Meet the Expert: Allison Gandhi
Allison Gandhi, Ed.D., directs and implements large research projects at AIR and oversees the organization’s special education practice area.
POSITION: Managing Director and Practice Area Director
AREAS OF EXPERTISE: Special Education, Response to Intervention, Education Policy
YEARS OF EXPERIENCE: 20
Q: What led you to focus your work on special education?
Allison: I actually started at AIR as a research assistant, straight out of college. I was staffed on a lot of projects related to special education, and I became really fascinated with all of the research that was being done on interventions and assessments to help students with disabilities. There was so much emerging evidence about effective ways to individualize instruction, and at the time, I thought, “Wow, look at all this great research happening in special education. If we could apply this to general education, we could really address a lot of issues.” I wanted to learn more and ended up going back to school to study special education policy.
Q: You serve on both the National Center for Intensive Intervention and the National Center on Response to Intervention, overseeing evidence-based practices, tools, and guidance for students with disabilities. What is one of the most useful, evidence-based tools or practices you’ve come across?
Allison: What I often explain to people about evidence-based practices is that students with disabilities by definition have completely individualized and unique needs. What’s evidence-based for one student is not necessarily evidence-based for another student.
That said, the evidence-based practices we identify through these centers are still very useful. Research has validated these practices to be effective for a majority of students. They’re a good starting point for special educators, who can then adapt them to meet the unique needs of individual students. In special education, the most important kind of evidence is the data you have on your own students’ progress—reviewing that data and continuing to adapt instruction in response to it is the best evidence-based strategy.
Q: What’s an iconic special education study you admire and why?
Allison: There are two series of studies that I think have, and will, change the field. First is a series of studies from the 1970s to the 1990s on precision teaching and curriculum-based measurement—essentially using data to adapt and individualize instruction. Many of these studies were conducted by Lynn and Doug Fuchs of Vanderbilt University and their colleagues. They set the field on a particular course in terms of their emphasis on using data to adapt and individualize instruction for students with disabilities. Their work was groundbreaking and set the stage for what we know today about progress monitoring, response to intervention, and data-based individualization.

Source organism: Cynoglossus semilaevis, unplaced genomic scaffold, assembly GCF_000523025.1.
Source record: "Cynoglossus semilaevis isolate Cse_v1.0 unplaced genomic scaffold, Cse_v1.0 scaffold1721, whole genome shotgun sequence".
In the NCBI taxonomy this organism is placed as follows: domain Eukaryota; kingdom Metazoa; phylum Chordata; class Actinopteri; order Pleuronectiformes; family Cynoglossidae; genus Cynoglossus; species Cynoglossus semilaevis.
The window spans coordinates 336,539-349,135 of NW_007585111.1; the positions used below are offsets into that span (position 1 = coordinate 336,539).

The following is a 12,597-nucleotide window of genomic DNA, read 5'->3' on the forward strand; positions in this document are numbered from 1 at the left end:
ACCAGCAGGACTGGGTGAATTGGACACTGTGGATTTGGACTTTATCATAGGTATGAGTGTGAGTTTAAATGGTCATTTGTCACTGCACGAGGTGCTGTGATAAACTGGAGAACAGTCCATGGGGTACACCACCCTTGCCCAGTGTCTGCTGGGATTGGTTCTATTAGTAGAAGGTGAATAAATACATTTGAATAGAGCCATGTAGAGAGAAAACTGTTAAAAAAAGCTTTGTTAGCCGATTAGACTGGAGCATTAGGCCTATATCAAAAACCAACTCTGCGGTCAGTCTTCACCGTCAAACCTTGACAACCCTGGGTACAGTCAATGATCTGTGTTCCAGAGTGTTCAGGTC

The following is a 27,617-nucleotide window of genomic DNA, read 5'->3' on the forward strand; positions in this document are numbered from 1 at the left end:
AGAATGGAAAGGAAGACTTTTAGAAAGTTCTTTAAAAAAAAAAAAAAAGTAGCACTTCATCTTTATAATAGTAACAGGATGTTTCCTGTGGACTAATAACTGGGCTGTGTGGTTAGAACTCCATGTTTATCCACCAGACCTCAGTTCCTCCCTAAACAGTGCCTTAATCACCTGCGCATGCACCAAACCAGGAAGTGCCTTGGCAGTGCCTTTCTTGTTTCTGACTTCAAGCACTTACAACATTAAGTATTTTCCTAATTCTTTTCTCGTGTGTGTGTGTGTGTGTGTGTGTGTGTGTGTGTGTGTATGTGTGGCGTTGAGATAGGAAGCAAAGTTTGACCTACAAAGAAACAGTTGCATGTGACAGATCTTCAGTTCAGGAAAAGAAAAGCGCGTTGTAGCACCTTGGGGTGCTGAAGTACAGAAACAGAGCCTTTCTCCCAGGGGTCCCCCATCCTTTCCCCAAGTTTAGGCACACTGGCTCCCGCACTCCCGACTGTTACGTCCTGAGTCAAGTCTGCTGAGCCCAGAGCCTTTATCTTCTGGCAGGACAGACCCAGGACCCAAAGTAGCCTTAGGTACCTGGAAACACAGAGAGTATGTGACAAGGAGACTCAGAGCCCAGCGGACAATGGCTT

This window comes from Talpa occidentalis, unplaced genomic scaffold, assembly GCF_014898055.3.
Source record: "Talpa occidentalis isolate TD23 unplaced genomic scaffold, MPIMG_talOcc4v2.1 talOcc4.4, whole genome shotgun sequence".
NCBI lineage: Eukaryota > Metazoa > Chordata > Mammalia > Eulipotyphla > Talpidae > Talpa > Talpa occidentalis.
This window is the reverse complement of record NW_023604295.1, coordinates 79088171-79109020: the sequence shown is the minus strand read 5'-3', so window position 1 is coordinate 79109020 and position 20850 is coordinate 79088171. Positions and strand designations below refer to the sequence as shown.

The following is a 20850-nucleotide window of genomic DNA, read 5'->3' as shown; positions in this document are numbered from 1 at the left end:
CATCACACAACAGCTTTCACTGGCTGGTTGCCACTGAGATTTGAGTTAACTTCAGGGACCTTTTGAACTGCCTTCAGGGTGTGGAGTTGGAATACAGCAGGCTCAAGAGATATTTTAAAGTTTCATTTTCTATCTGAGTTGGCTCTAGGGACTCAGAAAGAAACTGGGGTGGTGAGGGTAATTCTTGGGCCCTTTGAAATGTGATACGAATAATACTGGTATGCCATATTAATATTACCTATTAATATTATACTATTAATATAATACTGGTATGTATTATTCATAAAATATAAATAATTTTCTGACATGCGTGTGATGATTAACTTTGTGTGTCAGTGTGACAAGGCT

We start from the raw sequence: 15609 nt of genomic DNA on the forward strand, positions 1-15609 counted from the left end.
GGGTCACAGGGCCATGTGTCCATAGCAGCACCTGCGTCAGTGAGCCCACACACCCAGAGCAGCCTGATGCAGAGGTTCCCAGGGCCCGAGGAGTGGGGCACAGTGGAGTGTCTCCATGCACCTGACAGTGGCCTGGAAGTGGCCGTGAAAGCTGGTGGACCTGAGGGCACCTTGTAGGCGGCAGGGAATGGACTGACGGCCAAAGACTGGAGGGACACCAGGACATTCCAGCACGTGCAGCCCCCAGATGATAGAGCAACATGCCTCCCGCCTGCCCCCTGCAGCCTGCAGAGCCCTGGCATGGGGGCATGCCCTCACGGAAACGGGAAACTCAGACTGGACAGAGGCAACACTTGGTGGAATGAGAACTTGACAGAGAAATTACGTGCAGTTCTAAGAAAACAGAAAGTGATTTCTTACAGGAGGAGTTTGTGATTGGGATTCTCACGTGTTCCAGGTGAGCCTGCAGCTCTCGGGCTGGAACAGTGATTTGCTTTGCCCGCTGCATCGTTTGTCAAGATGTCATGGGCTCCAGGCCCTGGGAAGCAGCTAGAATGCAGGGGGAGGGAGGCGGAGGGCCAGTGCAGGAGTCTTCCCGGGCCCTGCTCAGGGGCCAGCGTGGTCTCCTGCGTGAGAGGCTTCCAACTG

The second is a more recent set of studies, all published in 2019, that use large administrative datasets from large school districts or states to examine the effectiveness of special education. They’re unique because the researchers were able to use sophisticated quasi-experimental methods to mimic a randomized controlled trial, or RCT. Because randomly assigning students to receive special education services or not is both illegal and unethical, the field hasn’t been able to use the “gold standard” method, RCTs, to determine effectiveness of special education. The good news is that all these studies showed, to varying degrees, that special education is effective. And they have opened the door to thinking about new methods for answering important questions about special education that previously we have not been able to answer.